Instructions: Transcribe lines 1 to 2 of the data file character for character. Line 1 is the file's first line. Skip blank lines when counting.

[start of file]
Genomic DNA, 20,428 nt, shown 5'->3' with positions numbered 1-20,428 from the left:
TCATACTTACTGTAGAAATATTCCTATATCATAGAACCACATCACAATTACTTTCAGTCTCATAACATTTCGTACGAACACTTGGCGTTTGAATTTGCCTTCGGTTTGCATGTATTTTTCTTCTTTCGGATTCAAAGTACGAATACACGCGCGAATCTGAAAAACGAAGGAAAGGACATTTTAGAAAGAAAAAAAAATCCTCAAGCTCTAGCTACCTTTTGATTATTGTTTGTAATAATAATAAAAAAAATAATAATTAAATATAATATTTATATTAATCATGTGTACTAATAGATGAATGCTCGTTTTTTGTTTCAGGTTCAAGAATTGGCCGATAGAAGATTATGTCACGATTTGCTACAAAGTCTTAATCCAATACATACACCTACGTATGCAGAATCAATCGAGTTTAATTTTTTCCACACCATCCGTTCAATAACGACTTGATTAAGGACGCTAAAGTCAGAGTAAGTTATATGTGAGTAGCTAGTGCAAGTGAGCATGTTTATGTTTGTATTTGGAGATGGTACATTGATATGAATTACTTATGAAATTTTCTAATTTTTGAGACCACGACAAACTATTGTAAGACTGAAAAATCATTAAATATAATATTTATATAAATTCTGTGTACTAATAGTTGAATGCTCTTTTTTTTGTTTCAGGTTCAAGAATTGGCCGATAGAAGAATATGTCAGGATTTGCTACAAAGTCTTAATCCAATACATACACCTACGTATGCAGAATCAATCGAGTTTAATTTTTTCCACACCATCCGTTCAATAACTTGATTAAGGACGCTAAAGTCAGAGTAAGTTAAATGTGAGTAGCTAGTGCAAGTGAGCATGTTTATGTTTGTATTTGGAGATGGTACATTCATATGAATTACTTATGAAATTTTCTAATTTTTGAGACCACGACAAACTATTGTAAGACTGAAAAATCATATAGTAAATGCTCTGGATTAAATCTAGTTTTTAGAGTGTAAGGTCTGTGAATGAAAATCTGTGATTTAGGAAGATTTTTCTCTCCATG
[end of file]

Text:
Genomic DNA, 20,428 nt, shown 5'->3' with positions numbered 1-20,428 from the left:
TCATACTTACTGTAGAAATATTCCTATATCATAGAACCACATCACAATTACTTTCAGTCTCATAACATTTCGTACGAACACTTGGCGTTTGAATTTGCCTTCGGTTTGCATGTATTTTTCTTCTTTCGGATTCAAAGTACGAATACACGCGCGAATCTGAAAAACGAAGGAAAGGACATTTTAGAAAGAAAAAAAAATCCTCAAGCTCTAGCTACCTTTTGATTATTGTTTGTAATAATAATAAAAAAAATAATAATTAAATATAATATTTATATTAATCATGTGTACTAATAGATGAATGCTCGTTTTTTGTTTCAGGTTCAAGAATTGGCCGATAGAAGATTATGTCACGATTTGCTACAAAGTCTTAATCCAATACATACACCTACGTATGCAGAATCAATCGAGTTTAATTTTTTCCACACCATCCGTTCAATAACGACTTGATTAAGGACGCTAAAGTCAGAGTAAGTTATATGTGAGTAGCTAGTGCAAGTGAGCATGTTTATGTTTGTATTTGGAGATGGTACATTGATATGAATTACTTATGAAATTTTCTAATTTTTGAGACCACGACAAACTATTGTAAGACTGAAAAATCATTAAATATAATATTTATATAAATTCTGTGTACTAATAGTTGAATGCTCTTTTTTTTGTTTCAGGTTCAAGAATTGGCCGATAGAAGAATATGTCAGGATTTGCTACAAAGTCTTAATCCAATACATACACCTACGTATGCAGAATCAATCGAGTTTAATTTTTTCCACACCATCCGTTCAATAACTTGATTAAGGACGCTAAAGTCAGAGTAAGTTAAATGTGAGTAGCTAGTGCAAGTGAGCATGTTTATGTTTGTATTTGGAGATGGTACATTCATATGAATTACTTATGAAATTTTCTAATTTTTGAGACCACGACAAACTATTGTAAGACTGAAAAATCATATAGTAAATGCTCTGGATTAAATCTAGTTTTTAGAGTGTAAGGTCTGTGAATGAAAATCTGTGATTTAGGAAGATTTTTCTCTCCATG